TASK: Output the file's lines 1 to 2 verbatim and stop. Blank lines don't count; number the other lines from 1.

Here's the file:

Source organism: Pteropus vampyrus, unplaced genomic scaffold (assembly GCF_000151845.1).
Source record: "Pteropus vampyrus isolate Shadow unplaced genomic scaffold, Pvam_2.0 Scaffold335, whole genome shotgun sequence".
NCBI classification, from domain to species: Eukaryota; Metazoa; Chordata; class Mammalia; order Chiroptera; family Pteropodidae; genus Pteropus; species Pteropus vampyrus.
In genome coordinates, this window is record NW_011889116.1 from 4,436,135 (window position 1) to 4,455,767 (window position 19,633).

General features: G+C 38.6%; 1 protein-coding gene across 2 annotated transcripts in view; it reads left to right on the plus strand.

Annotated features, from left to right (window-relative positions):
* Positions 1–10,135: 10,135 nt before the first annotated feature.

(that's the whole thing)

Source organism: Pteropus vampyrus, unplaced genomic scaffold (assembly GCF_000151845.1).
Source record: "Pteropus vampyrus isolate Shadow unplaced genomic scaffold, Pvam_2.0 Scaffold335, whole genome shotgun sequence".